Aesthetically, I much prefer the 3D renderings.  I love the dynamism and dimension that the shadows create.  I adore that when I export the rendering I can choose to automatically darken the tops of the walls (used to have to do that manually in Photoshop when I was in school!) so my client can still understand where the walls are.  Floorplanner.com doesn't apply labels in this view which is okay -- I can easily label them myself later (plus the items in each room are a pretty good indication of what's what).

To finalize the plans, I export a rendered image into a SketchUp-affiliated program called Layout.  Here I can label rooms or individual pieces of furniture, as well as add whatever dimensions I feel will be useful for the client to see.

Altogether, I'm so pleased with my decision to switch to floorplanner.com.  I love the results and most of all, the time I save.  Anyone need a furniture layout? :)

Dwell With Dignity Inspired Makeover

Two years ago, I was privileged to spend a few days with the incredible women at Dwell with Dignity (DwD) in Dallas, TX - a non-profit that is “inspiring lives with design.”  They partner with other organizations, designers, and companies to transform spaces for families going through difficult life transitions.  Volunteers and staff members spend hours repurposing donated furniture, creating art, and collecting items to make gorgeous, meticulously designed spaces that make their clients feel nurtured, hopeful, and ready to tackle all of life’s challenges.  My experience there only served to solidify my understanding of how significantly your physical environment impacts your life.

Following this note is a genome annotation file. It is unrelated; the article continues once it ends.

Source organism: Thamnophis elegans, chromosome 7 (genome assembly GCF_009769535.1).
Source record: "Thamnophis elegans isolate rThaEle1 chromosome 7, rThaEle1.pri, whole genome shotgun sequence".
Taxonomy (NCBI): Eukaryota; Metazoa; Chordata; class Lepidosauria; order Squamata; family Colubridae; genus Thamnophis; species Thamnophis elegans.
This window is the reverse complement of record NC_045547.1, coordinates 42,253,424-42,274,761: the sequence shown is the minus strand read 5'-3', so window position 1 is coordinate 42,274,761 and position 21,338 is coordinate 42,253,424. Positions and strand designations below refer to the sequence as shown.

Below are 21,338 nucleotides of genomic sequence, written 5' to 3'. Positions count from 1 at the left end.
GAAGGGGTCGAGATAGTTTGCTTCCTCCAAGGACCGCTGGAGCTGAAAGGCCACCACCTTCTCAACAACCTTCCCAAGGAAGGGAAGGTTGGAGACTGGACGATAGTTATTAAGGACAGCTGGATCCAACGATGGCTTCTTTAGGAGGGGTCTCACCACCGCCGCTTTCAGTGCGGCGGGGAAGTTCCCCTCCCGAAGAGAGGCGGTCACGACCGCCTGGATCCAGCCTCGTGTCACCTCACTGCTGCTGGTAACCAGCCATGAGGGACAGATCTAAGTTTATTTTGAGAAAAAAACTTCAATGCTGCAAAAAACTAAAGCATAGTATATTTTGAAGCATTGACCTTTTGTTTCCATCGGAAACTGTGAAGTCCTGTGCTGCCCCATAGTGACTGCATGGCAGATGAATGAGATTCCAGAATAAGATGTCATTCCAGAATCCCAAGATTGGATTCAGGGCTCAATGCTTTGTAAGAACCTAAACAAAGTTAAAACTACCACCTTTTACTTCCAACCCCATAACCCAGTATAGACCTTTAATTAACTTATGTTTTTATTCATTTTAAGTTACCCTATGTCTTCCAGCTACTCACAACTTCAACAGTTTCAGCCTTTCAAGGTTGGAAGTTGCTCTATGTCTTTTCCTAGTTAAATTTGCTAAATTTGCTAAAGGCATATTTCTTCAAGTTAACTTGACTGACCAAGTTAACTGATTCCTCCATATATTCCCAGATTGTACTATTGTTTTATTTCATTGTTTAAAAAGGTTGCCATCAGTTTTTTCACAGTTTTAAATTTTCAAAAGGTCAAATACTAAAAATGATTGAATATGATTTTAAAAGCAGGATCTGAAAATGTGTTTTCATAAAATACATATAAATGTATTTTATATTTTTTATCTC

When my friend Beth (a very loving, hardworking mom to 3-year-old Anderson) told me about her 1970s lime green bedroom, I could only imagine how that space was impacting her mood (and her eyes!).  In the spirit of DwD, I wanted nothing more than to give her a space where she could come and relax at the end of the day.  I shared my idea to bless Beth with a bedroom makeover with some mutual friends and came up with $500 to go toward a redesign.

Take a look at the psychedelic space we started with.

The walls, wallpaper, and carpet were ALL green (the two girls that grew up there in the 70s picked the scheme).

And the switchplate needed to be replaced also...

Here's the "after" following several weeks of shopping, planning, prepping, a fabulous crafting party, and one very intense weekend of painting, carpet removal, and installation with the help of some very kind and generous friends (thanks Beth, Mandy, Megan, Nathan, and Alex!).

Beth asked for light gray walls (SW 7015 Repose Gray) and a color scheme inspired by one of her favorite prints.  Here's the design board I put together.

Gray and Coral Origami Bedding by Nate Berkus from Target, coordinated with white furniture, feminine florals, and light teal/mint/gold accents, combine to create a fresh, sophisticated space.

In terms of the layout, I came up with two floor plan options.  This first option was roughly based on the way she had originally arranged her room, with the addition of a desk-turned-vanity and two matching nightstands.

The second option shifted the bed to the middle of the room, taking advantage of unused space on the shorter side walls.  Beth preferred this layout.